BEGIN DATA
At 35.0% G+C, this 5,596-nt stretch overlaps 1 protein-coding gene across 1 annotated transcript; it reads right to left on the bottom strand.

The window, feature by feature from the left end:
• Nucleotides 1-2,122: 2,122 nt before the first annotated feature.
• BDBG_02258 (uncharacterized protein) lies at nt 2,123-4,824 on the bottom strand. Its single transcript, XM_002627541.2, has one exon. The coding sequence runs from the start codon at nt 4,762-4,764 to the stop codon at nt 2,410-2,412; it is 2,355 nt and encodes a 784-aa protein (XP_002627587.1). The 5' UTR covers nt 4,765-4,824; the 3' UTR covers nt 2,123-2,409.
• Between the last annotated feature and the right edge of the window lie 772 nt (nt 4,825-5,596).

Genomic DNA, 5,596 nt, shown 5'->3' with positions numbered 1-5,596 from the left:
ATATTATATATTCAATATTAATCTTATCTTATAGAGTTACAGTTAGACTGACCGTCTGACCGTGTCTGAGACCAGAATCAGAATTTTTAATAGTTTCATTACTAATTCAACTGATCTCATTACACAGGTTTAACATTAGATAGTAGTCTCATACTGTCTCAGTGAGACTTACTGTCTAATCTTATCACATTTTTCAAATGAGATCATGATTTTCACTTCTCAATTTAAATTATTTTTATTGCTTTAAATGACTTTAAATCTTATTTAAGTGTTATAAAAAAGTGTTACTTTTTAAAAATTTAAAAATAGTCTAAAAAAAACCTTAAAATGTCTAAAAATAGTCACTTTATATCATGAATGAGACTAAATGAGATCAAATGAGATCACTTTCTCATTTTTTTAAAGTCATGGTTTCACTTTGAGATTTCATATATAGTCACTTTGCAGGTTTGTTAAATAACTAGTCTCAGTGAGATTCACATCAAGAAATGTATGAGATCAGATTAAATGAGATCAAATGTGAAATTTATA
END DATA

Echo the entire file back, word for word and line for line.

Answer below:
At 35.0% G+C, this 5,596-nt stretch overlaps 1 protein-coding gene across 1 annotated transcript; it reads right to left on the bottom strand.

The window, feature by feature from the left end:
• Nucleotides 1-2,122: 2,122 nt before the first annotated feature.
• BDBG_02258 (uncharacterized protein) lies at nt 2,123-4,824 on the bottom strand. Its single transcript, XM_002627541.2, has one exon. The coding sequence runs from the start codon at nt 4,762-4,764 to the stop codon at nt 2,410-2,412; it is 2,355 nt and encodes a 784-aa protein (XP_002627587.1). The 5' UTR covers nt 4,765-4,824; the 3' UTR covers nt 2,123-2,409.
• Between the last annotated feature and the right edge of the window lie 772 nt (nt 4,825-5,596).

Genomic DNA, 5,596 nt, shown 5'->3' with positions numbered 1-5,596 from the left:
ATATTATATATTCAATATTAATCTTATCTTATAGAGTTACAGTTAGACTGACCGTCTGACCGTGTCTGAGACCAGAATCAGAATTTTTAATAGTTTCATTACTAATTCAACTGATCTCATTACACAGGTTTAACATTAGATAGTAGTCTCATACTGTCTCAGTGAGACTTACTGTCTAATCTTATCACATTTTTCAAATGAGATCATGATTTTCACTTCTCAATTTAAATTATTTTTATTGCTTTAAATGACTTTAAATCTTATTTAAGTGTTATAAAAAAGTGTTACTTTTTAAAAATTTAAAAATAGTCTAAAAAAAACCTTAAAATGTCTAAAAATAGTCACTTTATATCATGAATGAGACTAAATGAGATCAAATGAGATCACTTTCTCATTTTTTTAAAGTCATGGTTTCACTTTGAGATTTCATATATAGTCACTTTGCAGGTTTGTTAAATAACTAGTCTCAGTGAGATTCACATCAAGAAATGTATGAGATCAGATTAAATGAGATCAAATGTGAAATTTATA